In the event of a nuclear attack by North Korea, Japan is warning its citizens of how, exactly, they should protect themselves. In a 30-second television broadcast issued by the government, civilians were advised to take shelter in buildings, hide behind objects, protect their heads and lie face down on the floor should North Korea launch a missile their way.

The government also advised that the nation’s public warning system would be utilized to inform citizens if an attack occurred. The broadcast was set to air on 43 television stations nationwide and a written version was issued in 70 Japanese newspapers, according to the Telegraph.

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The warnings were issued on the heels of a separate set of “Actions to Protect Yourself” guidelines put forth by the government in April.

“Evacuate indoors during the initial phase of the attack and then evacuate appropriately following instructions given by administrative agencies,” the guide stated. “In case of evacuating indoors, evacuate to a robust building or underground shopping arcade nearby.”

In a separate portion of frequently asked questions, the guideline discussed how long it would take for a missile to get from North Korea to Japan.

“When a missile is launched from North Korea, it will not take long to reach Japan,” the answer stated. “For example, the ballistic missile launched from [North Korea] on February 7 last year took 10 minutes to fly over Okinawa.”

The government’s warnings came after repeated tests by North Korea believed to be aimed at developing intercontinental ballistic missiles. In March, three missiles launched by the North landed within Japan’s zone in the Sea of Japan between the two nations. North Korea is widely recognized to have the capabilities to reach Japan with a nuclear missile at any time.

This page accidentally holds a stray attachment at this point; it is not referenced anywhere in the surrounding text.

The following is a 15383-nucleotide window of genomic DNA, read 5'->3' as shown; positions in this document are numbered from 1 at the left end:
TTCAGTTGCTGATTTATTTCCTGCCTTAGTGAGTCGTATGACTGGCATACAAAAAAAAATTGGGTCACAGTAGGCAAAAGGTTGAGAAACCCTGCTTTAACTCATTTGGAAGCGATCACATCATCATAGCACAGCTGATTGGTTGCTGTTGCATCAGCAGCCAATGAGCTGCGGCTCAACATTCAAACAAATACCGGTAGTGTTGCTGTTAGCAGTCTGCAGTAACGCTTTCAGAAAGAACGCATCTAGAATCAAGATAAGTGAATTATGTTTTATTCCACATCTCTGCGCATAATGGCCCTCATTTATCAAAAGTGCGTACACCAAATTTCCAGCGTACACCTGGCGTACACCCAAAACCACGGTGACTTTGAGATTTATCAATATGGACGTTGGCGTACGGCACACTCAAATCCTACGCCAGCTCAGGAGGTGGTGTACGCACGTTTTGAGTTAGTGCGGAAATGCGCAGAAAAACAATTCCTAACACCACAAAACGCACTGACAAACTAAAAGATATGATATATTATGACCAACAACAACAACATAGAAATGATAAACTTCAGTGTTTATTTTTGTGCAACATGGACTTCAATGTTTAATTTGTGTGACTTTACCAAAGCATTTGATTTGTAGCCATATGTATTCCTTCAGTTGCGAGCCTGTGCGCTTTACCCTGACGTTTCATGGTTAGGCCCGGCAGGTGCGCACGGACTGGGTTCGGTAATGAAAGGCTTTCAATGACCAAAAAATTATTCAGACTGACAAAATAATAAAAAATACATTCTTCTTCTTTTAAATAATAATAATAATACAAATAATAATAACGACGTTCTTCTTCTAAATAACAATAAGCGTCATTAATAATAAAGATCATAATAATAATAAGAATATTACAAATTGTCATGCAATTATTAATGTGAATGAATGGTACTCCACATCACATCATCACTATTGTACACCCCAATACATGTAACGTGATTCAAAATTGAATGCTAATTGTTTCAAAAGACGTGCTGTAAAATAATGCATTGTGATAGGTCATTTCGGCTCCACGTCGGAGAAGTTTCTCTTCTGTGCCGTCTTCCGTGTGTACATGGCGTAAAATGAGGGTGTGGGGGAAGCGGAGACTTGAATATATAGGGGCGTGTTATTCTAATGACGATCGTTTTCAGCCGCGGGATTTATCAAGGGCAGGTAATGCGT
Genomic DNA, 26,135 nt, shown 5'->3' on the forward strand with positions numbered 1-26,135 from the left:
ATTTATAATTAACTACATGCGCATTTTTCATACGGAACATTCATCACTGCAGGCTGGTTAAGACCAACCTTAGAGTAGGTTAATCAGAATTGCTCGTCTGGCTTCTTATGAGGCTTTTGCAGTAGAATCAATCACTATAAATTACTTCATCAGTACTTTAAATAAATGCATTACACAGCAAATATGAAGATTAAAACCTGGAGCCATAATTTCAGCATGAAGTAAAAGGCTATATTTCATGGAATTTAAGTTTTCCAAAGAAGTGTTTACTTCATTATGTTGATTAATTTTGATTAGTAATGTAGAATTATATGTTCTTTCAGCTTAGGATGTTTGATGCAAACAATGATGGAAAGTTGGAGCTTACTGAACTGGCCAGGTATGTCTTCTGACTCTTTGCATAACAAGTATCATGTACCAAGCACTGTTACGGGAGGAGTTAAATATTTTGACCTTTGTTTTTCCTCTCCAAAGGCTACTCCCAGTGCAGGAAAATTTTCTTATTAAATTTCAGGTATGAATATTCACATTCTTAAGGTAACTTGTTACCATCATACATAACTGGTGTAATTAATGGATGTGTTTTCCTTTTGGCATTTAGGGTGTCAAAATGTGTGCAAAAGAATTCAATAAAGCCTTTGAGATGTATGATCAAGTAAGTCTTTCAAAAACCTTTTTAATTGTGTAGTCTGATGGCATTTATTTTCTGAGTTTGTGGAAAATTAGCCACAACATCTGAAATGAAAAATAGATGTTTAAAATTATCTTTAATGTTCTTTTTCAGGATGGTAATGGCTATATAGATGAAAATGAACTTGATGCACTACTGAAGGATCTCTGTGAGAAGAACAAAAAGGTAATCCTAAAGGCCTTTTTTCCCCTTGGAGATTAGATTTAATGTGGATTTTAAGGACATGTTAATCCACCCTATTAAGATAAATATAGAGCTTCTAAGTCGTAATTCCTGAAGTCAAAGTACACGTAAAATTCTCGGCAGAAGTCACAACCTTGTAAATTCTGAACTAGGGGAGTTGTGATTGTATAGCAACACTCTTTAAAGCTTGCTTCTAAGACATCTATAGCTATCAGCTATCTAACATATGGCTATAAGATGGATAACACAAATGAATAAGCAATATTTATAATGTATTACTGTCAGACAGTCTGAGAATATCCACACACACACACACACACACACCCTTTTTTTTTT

Many civilians are taking the precautions to heart—sales of nuclear shelters and radiation-blocking air purifiers have exploded in the region, Reuters reported in April. One small company, in particular, received eight orders in a single month as compared to its usual six orders per year.

“It takes time and money to build a shelter,” Nobuko Oribe, the director of nuclear-shelter company Oribe Seiki Seisakusho, told Reuters. “But all we hear these days, in this tense atmosphere, is that they want one now. They ask us to come right away and give them an estimate.”

Following missile tests by North Korea, Japan said it would remain on high alert in response to the country’s actions.

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“Under the current stringent circumstances, we will maintain a high level of alert and take all possible measures,” Japanese Prime Minister Shinzo Abe said in April at a House of Representatives committee meeting. “Through close cooperation with the United States, South Korea, China and Russia, Japan will strongly demand North Korea refrain from provocative acts and abandon its nuclear and missile programs.”

GettyImages-649080078 Four ballistic missiles are launched by the Korean People's Army in this undated photo released by North Korea's Central News Agency. Photo: Getty Images